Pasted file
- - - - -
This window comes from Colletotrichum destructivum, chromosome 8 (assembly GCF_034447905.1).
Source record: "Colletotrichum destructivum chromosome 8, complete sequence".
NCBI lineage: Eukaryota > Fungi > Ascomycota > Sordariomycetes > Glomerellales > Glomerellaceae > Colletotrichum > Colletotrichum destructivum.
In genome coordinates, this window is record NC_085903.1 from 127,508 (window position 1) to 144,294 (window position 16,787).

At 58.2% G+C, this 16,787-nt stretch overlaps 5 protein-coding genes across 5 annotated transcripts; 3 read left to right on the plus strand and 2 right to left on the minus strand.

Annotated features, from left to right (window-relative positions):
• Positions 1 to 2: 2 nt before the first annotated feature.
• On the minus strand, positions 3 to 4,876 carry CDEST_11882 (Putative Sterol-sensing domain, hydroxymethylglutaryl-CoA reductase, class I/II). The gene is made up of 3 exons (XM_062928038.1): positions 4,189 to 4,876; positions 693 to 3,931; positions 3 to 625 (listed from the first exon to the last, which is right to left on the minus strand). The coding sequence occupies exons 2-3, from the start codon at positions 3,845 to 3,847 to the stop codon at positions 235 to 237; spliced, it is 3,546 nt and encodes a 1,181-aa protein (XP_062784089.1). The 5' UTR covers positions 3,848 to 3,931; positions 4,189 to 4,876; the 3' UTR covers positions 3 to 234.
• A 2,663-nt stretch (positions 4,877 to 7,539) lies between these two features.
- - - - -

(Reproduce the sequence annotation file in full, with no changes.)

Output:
This window comes from Colletotrichum destructivum, chromosome 8 (assembly GCF_034447905.1).
Source record: "Colletotrichum destructivum chromosome 8, complete sequence".
NCBI lineage: Eukaryota > Fungi > Ascomycota > Sordariomycetes > Glomerellales > Glomerellaceae > Colletotrichum > Colletotrichum destructivum.
In genome coordinates, this window is record NC_085903.1 from 127,508 (window position 1) to 144,294 (window position 16,787).

At 58.2% G+C, this 16,787-nt stretch overlaps 5 protein-coding genes across 5 annotated transcripts; 3 read left to right on the plus strand and 2 right to left on the minus strand.

Annotated features, from left to right (window-relative positions):
• Positions 1 to 2: 2 nt before the first annotated feature.
• On the minus strand, positions 3 to 4,876 carry CDEST_11882 (Putative Sterol-sensing domain, hydroxymethylglutaryl-CoA reductase, class I/II). The gene is made up of 3 exons (XM_062928038.1): positions 4,189 to 4,876; positions 693 to 3,931; positions 3 to 625 (listed from the first exon to the last, which is right to left on the minus strand). The coding sequence occupies exons 2-3, from the start codon at positions 3,845 to 3,847 to the stop codon at positions 235 to 237; spliced, it is 3,546 nt and encodes a 1,181-aa protein (XP_062784089.1). The 5' UTR covers positions 3,848 to 3,931; positions 4,189 to 4,876; the 3' UTR covers positions 3 to 234.
• A 2,663-nt stretch (positions 4,877 to 7,539) lies between these two features.